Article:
We interrupt this week’s baseball posts for: Quadrophenia.
The album was released fifty years ago this week. One of my all time faves, it’s at or near the top of my “Desert Island” list.

Later, of course, the film version was released, and I bought this poster. I found the poster this week, in the same closet-box as all the old baseball memorabilia. Which somehow seems appropriate too.

As I grew into a teen, *music* posters gradually replaced/supplanted most of my boyhood *baseball* posters, symbolic of how the art form also supplanted the sport during those years.

I’ll give Dallas/Richardson natives ONE GUESS as to where I bought this movie poster…ONE GUESS.

IMHO, Quadrophenia —the film and the album— are far superior to Tommy.
At least, they had a far more profound affect on me.

The sound effects of the ocean and rain set the feeling of an actual PLACE…
The introduction of the themes in the opening overture…
The jolting rock of “Can You See the Real Me?”
(It shakes us into the narrative journey. “Buckle up,” it says, “it’s a confusing ride in here”…)

A story unfolding over two records and four sides…
The incredible culmination of “Love Reign Or’ Me.”…
(Actually, the whole last side of the double album, as it drives the narrative and music to culmination in that song)

We’re invited into the head of a troubled teen, at the same time we are challenged by the omnipresence of the ocean and rain as comfort and message…and, somehow, beneath, inside, around it all….love?

To me, it’s the greatest “concept album” of all time, giving the ultimate shape to that format years before Pink Floyd thought about “The Wall.” (I know: your mileage may vary…)
Something about where I was in life in those years, about this cycle of songs around *this specific* common theme.

I had no clue who “Mods and Rockers” were. But I could understand enough to know the record was clearly about teenagers, the conflicting voices inside of a teenaged boys head, and even more enticingly mysterious….some kind of spiritual wrestling.

“Can you see the real me? Can ya?”
No, of course you can’t. That’s the point. Being a teenager is confusing as hell, and always has been.

But also: notice how the song moves…from “doctor,” to “mother” to “preacher.”

No matter that the preacher is apparently clueless…even there it’s just mirroring a 2,000 year old Biblical story of Hannah, begging Eli to help her understand her spiritual yearnings…only to find that he’s clueless as hell.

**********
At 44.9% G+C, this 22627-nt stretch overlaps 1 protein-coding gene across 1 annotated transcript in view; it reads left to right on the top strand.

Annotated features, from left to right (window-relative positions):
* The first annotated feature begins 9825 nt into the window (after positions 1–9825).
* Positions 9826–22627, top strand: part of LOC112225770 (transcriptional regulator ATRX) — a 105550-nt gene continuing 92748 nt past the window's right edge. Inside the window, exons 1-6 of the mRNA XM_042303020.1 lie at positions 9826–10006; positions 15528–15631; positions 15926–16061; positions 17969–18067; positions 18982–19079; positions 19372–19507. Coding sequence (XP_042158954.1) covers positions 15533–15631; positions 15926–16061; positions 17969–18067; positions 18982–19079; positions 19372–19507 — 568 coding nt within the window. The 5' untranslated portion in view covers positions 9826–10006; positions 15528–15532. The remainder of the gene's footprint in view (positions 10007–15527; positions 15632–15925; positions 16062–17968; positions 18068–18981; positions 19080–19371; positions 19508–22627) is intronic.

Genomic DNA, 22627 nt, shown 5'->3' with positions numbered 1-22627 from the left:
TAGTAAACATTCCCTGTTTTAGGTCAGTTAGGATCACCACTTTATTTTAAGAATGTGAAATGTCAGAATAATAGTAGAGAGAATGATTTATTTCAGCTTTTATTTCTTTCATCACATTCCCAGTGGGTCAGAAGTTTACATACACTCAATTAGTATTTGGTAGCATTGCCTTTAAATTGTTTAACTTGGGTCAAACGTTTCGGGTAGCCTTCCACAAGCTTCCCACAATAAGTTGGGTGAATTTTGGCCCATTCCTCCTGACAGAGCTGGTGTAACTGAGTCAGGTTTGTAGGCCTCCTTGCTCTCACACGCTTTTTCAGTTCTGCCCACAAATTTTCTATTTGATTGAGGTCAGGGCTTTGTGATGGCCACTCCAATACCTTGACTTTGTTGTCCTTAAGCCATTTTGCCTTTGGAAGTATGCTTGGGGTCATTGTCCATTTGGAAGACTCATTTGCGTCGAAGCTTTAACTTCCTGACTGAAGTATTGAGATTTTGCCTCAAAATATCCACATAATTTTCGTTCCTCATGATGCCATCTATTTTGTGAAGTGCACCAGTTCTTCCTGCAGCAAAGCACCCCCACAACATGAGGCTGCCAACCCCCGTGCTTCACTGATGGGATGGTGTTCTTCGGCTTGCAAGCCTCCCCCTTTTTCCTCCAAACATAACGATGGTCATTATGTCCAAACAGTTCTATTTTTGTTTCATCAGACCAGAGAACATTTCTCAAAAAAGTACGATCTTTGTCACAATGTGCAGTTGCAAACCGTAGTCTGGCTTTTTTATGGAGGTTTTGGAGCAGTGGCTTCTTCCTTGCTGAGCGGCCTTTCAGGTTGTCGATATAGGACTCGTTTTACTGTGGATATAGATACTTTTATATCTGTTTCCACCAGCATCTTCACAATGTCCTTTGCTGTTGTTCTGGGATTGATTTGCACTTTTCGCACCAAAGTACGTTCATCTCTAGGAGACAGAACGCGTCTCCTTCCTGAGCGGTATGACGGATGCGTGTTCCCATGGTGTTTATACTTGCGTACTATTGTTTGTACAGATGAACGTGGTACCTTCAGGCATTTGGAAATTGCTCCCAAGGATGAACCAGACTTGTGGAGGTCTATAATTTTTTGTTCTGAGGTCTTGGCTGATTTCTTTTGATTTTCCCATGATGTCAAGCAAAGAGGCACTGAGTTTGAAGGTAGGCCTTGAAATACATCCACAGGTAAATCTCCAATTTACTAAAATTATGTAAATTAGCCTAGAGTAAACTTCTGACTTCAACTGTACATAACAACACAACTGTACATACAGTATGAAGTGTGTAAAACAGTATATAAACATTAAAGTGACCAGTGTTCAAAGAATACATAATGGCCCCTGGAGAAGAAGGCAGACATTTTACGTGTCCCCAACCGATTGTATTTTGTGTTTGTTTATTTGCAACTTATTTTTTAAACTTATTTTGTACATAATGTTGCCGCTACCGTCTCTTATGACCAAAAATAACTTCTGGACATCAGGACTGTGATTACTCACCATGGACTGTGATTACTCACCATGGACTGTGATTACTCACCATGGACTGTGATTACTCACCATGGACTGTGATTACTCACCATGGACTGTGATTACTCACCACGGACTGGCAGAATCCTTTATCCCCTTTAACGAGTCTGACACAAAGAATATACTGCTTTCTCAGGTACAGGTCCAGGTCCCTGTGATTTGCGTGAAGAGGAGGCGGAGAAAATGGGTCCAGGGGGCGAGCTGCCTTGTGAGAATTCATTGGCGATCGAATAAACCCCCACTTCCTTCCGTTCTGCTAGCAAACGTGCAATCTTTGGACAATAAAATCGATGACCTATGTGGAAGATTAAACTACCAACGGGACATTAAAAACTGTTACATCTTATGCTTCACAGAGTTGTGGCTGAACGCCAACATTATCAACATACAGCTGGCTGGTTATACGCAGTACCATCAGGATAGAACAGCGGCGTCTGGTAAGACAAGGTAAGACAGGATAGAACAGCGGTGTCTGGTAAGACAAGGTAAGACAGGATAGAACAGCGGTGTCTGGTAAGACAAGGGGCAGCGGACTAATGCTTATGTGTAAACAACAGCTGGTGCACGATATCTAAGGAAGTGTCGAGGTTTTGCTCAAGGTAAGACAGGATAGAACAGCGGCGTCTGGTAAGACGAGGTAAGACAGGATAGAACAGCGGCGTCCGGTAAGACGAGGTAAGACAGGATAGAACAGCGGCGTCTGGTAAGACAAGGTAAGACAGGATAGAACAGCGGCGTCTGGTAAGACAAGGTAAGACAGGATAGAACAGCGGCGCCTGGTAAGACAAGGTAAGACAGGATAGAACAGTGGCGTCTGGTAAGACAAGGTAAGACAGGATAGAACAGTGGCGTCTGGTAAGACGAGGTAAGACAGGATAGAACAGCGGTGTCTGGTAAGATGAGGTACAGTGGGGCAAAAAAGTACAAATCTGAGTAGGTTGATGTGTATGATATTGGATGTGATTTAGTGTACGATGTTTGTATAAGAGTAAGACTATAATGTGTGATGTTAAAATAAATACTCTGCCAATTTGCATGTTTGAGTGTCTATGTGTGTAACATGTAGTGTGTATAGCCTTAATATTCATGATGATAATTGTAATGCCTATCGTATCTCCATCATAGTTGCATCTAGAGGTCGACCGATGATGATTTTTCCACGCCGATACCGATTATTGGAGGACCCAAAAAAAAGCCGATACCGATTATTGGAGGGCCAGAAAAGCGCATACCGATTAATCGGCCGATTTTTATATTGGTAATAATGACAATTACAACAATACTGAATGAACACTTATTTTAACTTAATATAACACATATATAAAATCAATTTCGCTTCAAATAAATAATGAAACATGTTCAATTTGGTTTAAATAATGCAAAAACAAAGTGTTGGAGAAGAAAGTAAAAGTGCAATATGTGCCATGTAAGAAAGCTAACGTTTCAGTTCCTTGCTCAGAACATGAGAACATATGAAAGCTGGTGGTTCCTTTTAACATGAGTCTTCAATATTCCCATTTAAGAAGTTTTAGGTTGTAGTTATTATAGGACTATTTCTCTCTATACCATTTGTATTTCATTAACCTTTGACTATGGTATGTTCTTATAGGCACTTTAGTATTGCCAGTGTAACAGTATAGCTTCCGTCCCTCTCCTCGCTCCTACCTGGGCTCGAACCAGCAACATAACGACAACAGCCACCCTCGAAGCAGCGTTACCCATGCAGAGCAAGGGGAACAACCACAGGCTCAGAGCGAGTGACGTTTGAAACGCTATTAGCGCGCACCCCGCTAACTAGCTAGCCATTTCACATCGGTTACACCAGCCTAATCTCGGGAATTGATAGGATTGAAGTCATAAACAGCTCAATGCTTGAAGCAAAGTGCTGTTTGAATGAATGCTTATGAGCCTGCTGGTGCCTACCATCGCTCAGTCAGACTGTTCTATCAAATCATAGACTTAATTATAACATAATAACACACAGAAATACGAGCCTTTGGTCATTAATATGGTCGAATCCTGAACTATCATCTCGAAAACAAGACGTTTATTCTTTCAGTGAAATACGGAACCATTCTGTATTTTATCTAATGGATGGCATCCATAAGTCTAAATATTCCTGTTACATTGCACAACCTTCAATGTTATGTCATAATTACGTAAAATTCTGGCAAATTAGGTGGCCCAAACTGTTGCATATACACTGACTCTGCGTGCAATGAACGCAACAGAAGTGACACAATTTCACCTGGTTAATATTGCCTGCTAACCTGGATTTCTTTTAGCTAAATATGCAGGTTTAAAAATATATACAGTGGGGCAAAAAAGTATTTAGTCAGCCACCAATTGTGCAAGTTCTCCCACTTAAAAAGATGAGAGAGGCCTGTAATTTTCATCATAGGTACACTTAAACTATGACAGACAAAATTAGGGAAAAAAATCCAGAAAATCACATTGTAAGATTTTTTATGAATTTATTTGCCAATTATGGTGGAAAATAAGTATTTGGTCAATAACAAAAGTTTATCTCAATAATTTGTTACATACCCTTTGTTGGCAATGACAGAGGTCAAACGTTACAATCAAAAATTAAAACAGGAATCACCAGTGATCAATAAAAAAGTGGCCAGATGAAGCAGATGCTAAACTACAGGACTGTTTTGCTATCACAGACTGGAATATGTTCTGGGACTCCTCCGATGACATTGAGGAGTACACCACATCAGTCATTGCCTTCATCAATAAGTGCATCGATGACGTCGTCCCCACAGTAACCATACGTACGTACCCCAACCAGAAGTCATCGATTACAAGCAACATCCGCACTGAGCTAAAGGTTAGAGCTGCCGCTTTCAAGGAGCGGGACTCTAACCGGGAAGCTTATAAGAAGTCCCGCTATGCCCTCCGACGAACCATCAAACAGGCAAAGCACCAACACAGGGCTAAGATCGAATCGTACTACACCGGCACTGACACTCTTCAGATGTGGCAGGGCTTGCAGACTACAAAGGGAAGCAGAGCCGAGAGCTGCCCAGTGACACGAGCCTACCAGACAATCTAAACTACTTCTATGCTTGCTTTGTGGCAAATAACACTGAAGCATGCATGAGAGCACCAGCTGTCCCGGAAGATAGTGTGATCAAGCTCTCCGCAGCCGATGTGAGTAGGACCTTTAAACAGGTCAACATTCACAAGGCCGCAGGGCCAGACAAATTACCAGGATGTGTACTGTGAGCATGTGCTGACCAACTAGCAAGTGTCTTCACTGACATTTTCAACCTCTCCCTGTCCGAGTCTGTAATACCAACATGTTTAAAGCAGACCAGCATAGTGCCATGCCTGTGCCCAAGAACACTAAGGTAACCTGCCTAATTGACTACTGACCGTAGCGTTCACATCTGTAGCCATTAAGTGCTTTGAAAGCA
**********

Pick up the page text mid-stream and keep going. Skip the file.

The point is: Townshend is telling us that the journey deepens as it goes…and ends as a spiritual one.

As I grew into a teen, my brain was trying on all sorts of “me-s” looking for ones that felt real and authentic. I switched from ball players…to guitar players; and the voices battled it out inside my head, just as they did for Jimmy.
And, yes, let’s all be honest with ourselves, they still do.

The ancient greeks gave us the concept of “personas,” and this record named that struggle/concept for 1970s teenagers, everywhere.

Just as those teens chose up “Team Mod” and “Team Rocker”….
Just as we late 1970s kids chose “freak,” or “jock,” or “geek”…and later “preppy.”
Just as adults today choose “Team Red” or “Team Blue” and rarely stop to think about how it’s all the same pattern of choosing personas…

As the prophet Pete would write again years later —in another spiritual opus that is also completely under appreciated— it’s all an “Eminence Front…It’s a put on…”
But, damn, it feels real, yes?
And damn, as we’re learning still in today’s news, we sure are willing to kill for our personas, aren’t we?

I’m not sure why I didn’t become a punk along the way, but that persona just wasn’t my path. But the angry, frustrated, confused teenaged yearning on this record…this was absolutely my journey too.

This record was an early spiritual text for me, and at times maybe more important than the Bible. I would put side four on the turntable, crank it to eleven, and fall asleep to the narrative and music.

And the OCEAN…. At key moments in the narrative, the ocean breaks in…and the rain….Somehow, Pete Townshend wanted to draw our attention to that too….over and over…to remember that it was there for comfort and to remind us that the world as bigger than our little problems.

That ocean breaking in was like God answering Job with, “Where were you when the world was created?”
Nowhere, of course. We’re just muddling through, all of us down here.

And then, the culmination of the narrative …that final, incredible song, with the driving power chords, orchestration, and Daltrey’s iconic scream of spiritual longing:

“Love, reign or’ me….Love….”

Whether it’s an angsty 1970s teenager, an evangelical crying “Come, Lord Jesus,” or George Harrison singing, “I really wanna see you, Lord…”

There is, inside of us all, a similar journey. As St. Augustine said centuries ago, there is inside us all, a God-shaped hole.
And our hearts wrestle, struggle, and strive, to fill it with one thing or another, all of our lives.

This song, in its way, taught me what the Gospel is also trying to teach…

”Only love can make it rain
The way the beach is kissed by the sea
Only love can make it rain
Like the sweat of lovers laying in the fields

Love reign o’er me
Love reign o’er me
Rain on me, rain on me

Only love can bring the rain
That makes you yearn to the sky
Only love can bring the rain
That falls like tears from on high

Love reign o’er me
Love reign o’er me
Rain on me, rain on me

On the dry and dusty road
The nights we spend apart alone
I need to get back home to cool, cool rain
I can’t sleep and I lay and I think
The night is hot and black as ink
Ooh God, I need a drink of of cool, cool rain

Love reign o’er me
Love reign o’er me
Rain on me, rain on me


Desert island record.
Desert island song.
50 Years Ago….this week.

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